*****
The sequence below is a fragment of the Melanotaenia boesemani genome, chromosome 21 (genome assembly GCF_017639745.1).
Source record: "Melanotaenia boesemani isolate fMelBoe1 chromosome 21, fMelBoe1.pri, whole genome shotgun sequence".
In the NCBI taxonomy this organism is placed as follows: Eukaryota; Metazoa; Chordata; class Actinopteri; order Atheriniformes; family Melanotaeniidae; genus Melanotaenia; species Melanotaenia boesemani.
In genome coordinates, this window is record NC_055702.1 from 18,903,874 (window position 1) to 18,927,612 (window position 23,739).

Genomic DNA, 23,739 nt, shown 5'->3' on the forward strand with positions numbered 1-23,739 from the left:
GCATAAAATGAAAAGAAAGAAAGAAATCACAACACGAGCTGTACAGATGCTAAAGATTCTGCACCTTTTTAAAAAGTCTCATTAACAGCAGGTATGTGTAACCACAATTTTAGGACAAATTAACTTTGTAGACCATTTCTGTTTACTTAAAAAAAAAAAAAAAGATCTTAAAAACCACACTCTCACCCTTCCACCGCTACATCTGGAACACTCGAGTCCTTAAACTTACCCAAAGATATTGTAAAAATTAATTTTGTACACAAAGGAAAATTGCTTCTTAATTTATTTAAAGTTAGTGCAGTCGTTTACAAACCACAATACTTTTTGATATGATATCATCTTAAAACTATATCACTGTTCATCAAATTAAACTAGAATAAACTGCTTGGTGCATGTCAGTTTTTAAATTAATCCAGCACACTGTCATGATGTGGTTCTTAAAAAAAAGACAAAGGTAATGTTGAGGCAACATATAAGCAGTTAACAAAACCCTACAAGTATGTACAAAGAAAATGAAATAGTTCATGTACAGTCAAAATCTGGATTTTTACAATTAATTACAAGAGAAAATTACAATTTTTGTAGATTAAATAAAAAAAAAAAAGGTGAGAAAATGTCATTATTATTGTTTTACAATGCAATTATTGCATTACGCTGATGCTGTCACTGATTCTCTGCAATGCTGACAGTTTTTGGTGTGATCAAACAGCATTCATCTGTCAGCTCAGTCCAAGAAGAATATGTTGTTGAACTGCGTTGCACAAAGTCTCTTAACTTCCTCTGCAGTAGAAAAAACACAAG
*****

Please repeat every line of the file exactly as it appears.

The sequence below is a fragment of the Melanotaenia boesemani genome, chromosome 21 (genome assembly GCF_017639745.1).
Source record: "Melanotaenia boesemani isolate fMelBoe1 chromosome 21, fMelBoe1.pri, whole genome shotgun sequence".
In the NCBI taxonomy this organism is placed as follows: Eukaryota; Metazoa; Chordata; class Actinopteri; order Atheriniformes; family Melanotaeniidae; genus Melanotaenia; species Melanotaenia boesemani.
In genome coordinates, this window is record NC_055702.1 from 18,903,874 (window position 1) to 18,927,612 (window position 23,739).

Genomic DNA, 23,739 nt, shown 5'->3' on the forward strand with positions numbered 1-23,739 from the left:
GCATAAAATGAAAAGAAAGAAAGAAATCACAACACGAGCTGTACAGATGCTAAAGATTCTGCACCTTTTTAAAAAGTCTCATTAACAGCAGGTATGTGTAACCACAATTTTAGGACAAATTAACTTTGTAGACCATTTCTGTTTACTTAAAAAAAAAAAAAAAGATCTTAAAAACCACACTCTCACCCTTCCACCGCTACATCTGGAACACTCGAGTCCTTAAACTTACCCAAAGATATTGTAAAAATTAATTTTGTACACAAAGGAAAATTGCTTCTTAATTTATTTAAAGTTAGTGCAGTCGTTTACAAACCACAATACTTTTTGATATGATATCATCTTAAAACTATATCACTGTTCATCAAATTAAACTAGAATAAACTGCTTGGTGCATGTCAGTTTTTAAATTAATCCAGCACACTGTCATGATGTGGTTCTTAAAAAAAAGACAAAGGTAATGTTGAGGCAACATATAAGCAGTTAACAAAACCCTACAAGTATGTACAAAGAAAATGAAATAGTTCATGTACAGTCAAAATCTGGATTTTTACAATTAATTACAAGAGAAAATTACAATTTTTGTAGATTAAATAAAAAAAAAAAAGGTGAGAAAATGTCATTATTATTGTTTTACAATGCAATTATTGCATTACGCTGATGCTGTCACTGATTCTCTGCAATGCTGACAGTTTTTGGTGTGATCAAACAGCATTCATCTGTCAGCTCAGTCCAAGAAGAATATGTTGTTGAACTGCGTTGCACAAAGTCTCTTAACTTCCTCTGCAGTAGAAAAAACACAAG